Profiles of Recovery Advocacy in Action

The third in our ongoing interviews with recovery advocates from across the country features recovery advocate Lisa Mojer Torres, who was interviewed by Bill White. Learn more...

Name our Campaign Contest!

Faces & Voices is expanding our 2006 Recovery Community Civic Engagement campaign to include more information that recovery advocates can use during their 2007 and 2008 events and activities. We're looking for your help in coming up with a name- Remember MTV's Rock the Vote? Deadline for submitting your entry is Tuesday, May 29th and the winner will receive a Recovery package with books, buttons, videos and a one year membership to Faces & Voices of Recovery.

Second Chance Act Vote Delayed in US House

The Second Chance Act, H.R. 1593, was set for a vote by the full House of Representatives on May 15th. The vote on this important reentry bill was postponed because of concerns that there would not be enough votes to approve it under the Suspension Calendar, which requires two-thirds of the House to vote yes on a bill.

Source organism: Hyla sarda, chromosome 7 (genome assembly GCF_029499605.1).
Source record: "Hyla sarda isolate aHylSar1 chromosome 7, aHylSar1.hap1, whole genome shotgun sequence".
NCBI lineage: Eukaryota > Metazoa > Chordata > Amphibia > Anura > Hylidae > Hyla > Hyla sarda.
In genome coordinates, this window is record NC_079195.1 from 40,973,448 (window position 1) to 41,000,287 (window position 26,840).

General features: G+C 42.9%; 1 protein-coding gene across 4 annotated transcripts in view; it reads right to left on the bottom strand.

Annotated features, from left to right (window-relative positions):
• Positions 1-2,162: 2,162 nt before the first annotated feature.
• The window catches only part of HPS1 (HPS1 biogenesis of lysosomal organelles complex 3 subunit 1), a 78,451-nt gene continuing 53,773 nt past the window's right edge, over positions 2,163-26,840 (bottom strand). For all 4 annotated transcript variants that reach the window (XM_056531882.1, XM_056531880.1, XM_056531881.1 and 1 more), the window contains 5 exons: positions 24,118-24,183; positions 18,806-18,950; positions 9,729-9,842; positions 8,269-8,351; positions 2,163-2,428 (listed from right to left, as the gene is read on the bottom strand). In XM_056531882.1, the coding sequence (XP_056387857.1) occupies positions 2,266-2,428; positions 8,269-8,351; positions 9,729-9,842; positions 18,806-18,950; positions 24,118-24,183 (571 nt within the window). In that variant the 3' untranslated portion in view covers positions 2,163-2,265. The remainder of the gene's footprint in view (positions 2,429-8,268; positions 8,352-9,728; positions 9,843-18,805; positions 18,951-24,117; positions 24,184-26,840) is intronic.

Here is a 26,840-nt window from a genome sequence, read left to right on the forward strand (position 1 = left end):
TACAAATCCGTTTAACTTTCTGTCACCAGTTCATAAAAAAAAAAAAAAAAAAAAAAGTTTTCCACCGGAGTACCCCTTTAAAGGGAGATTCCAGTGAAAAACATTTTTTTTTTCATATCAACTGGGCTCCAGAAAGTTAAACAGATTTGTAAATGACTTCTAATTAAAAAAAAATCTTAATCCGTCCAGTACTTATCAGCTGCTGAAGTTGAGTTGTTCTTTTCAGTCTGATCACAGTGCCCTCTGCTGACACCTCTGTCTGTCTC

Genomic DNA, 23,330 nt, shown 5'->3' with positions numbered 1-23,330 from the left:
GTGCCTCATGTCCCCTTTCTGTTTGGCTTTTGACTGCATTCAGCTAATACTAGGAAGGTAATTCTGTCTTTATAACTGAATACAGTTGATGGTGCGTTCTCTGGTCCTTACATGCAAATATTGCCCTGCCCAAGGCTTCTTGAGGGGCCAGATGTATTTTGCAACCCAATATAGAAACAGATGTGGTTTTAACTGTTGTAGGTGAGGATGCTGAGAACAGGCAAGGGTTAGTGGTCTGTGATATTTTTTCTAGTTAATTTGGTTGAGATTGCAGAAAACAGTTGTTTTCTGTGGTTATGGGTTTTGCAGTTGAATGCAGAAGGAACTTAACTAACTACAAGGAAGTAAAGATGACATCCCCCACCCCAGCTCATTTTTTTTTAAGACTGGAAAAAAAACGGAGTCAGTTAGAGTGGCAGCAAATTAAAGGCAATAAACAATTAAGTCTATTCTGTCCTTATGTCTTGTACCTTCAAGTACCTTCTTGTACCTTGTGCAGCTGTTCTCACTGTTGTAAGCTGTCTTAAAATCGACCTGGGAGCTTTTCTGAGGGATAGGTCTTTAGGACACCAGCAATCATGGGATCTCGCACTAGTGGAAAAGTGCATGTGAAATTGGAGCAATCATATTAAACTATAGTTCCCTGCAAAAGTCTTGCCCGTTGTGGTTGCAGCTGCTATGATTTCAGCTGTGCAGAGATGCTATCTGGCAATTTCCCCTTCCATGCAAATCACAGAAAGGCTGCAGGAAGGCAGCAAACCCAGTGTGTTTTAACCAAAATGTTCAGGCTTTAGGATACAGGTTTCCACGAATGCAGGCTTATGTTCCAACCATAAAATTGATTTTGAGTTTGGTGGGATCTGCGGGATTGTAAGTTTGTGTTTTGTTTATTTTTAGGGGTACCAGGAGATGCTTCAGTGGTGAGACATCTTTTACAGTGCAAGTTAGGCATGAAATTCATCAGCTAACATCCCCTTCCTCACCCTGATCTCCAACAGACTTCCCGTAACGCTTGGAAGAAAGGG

The bill's sponsors are currently working with the House leadership to schedule another vote and address concerns raised by several Republican members who are opposed to the bill. The Second Chance Act currently has 92 bipartisan co-sponsors in the House. The Second Chance Act would help people reentering communities from jail and prison successfully transition to life in their communities in key areas including jobs, housing and treatment.

Unity Hall Recovery Community Center Set to Open